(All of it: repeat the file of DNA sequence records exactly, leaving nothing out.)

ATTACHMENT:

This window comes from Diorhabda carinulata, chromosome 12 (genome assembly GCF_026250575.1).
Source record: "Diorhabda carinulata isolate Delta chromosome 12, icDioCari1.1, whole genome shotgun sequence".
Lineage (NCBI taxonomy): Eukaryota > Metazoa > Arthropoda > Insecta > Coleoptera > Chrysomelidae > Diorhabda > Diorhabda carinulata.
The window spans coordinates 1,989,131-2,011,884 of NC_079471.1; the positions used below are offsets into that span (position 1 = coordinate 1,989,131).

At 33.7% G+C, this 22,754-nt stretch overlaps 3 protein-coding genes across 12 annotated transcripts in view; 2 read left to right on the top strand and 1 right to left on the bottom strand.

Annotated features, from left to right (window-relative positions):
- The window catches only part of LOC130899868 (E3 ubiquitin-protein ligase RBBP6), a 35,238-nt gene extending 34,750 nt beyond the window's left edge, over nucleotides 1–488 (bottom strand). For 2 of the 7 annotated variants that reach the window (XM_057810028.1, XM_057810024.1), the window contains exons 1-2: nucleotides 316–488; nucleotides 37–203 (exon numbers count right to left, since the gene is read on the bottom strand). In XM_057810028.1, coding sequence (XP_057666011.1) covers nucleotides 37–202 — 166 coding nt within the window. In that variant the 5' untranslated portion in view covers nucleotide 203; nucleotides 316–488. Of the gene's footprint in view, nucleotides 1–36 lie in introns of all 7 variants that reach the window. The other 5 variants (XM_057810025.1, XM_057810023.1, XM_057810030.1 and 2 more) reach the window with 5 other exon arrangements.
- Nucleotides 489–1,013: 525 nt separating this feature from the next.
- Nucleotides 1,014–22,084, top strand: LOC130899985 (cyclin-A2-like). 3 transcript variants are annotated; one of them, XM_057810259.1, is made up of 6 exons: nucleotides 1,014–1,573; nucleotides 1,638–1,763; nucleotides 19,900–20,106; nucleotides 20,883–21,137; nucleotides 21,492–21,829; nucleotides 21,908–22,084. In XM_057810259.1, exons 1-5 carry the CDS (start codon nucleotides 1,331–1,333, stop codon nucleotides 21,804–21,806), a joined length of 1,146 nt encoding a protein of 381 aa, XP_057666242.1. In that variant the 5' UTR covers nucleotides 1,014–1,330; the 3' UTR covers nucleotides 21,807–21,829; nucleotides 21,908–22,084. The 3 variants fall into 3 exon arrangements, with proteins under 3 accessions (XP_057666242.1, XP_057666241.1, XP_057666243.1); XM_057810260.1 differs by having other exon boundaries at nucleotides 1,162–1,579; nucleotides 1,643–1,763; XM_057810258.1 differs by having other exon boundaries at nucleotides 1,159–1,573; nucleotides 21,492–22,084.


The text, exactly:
This window comes from Diorhabda carinulata, chromosome 12 (genome assembly GCF_026250575.1).
Source record: "Diorhabda carinulata isolate Delta chromosome 12, icDioCari1.1, whole genome shotgun sequence".
Lineage (NCBI taxonomy): Eukaryota > Metazoa > Arthropoda > Insecta > Coleoptera > Chrysomelidae > Diorhabda > Diorhabda carinulata.
The window spans coordinates 1,989,131-2,011,884 of NC_079471.1; the positions used below are offsets into that span (position 1 = coordinate 1,989,131).

At 33.7% G+C, this 22,754-nt stretch overlaps 3 protein-coding genes across 12 annotated transcripts in view; 2 read left to right on the top strand and 1 right to left on the bottom strand.

Annotated features, from left to right (window-relative positions):
- The window catches only part of LOC130899868 (E3 ubiquitin-protein ligase RBBP6), a 35,238-nt gene extending 34,750 nt beyond the window's left edge, over nucleotides 1–488 (bottom strand). For 2 of the 7 annotated variants that reach the window (XM_057810028.1, XM_057810024.1), the window contains exons 1-2: nucleotides 316–488; nucleotides 37–203 (exon numbers count right to left, since the gene is read on the bottom strand). In XM_057810028.1, coding sequence (XP_057666011.1) covers nucleotides 37–202 — 166 coding nt within the window. In that variant the 5' untranslated portion in view covers nucleotide 203; nucleotides 316–488. Of the gene's footprint in view, nucleotides 1–36 lie in introns of all 7 variants that reach the window. The other 5 variants (XM_057810025.1, XM_057810023.1, XM_057810030.1 and 2 more) reach the window with 5 other exon arrangements.
- Nucleotides 489–1,013: 525 nt separating this feature from the next.
- Nucleotides 1,014–22,084, top strand: LOC130899985 (cyclin-A2-like). 3 transcript variants are annotated; one of them, XM_057810259.1, is made up of 6 exons: nucleotides 1,014–1,573; nucleotides 1,638–1,763; nucleotides 19,900–20,106; nucleotides 20,883–21,137; nucleotides 21,492–21,829; nucleotides 21,908–22,084. In XM_057810259.1, exons 1-5 carry the CDS (start codon nucleotides 1,331–1,333, stop codon nucleotides 21,804–21,806), a joined length of 1,146 nt encoding a protein of 381 aa, XP_057666242.1. In that variant the 5' UTR covers nucleotides 1,014–1,330; the 3' UTR covers nucleotides 21,807–21,829; nucleotides 21,908–22,084. The 3 variants fall into 3 exon arrangements, with proteins under 3 accessions (XP_057666242.1, XP_057666241.1, XP_057666243.1); XM_057810260.1 differs by having other exon boundaries at nucleotides 1,162–1,579; nucleotides 1,643–1,763; XM_057810258.1 differs by having other exon boundaries at nucleotides 1,159–1,573; nucleotides 21,492–22,084.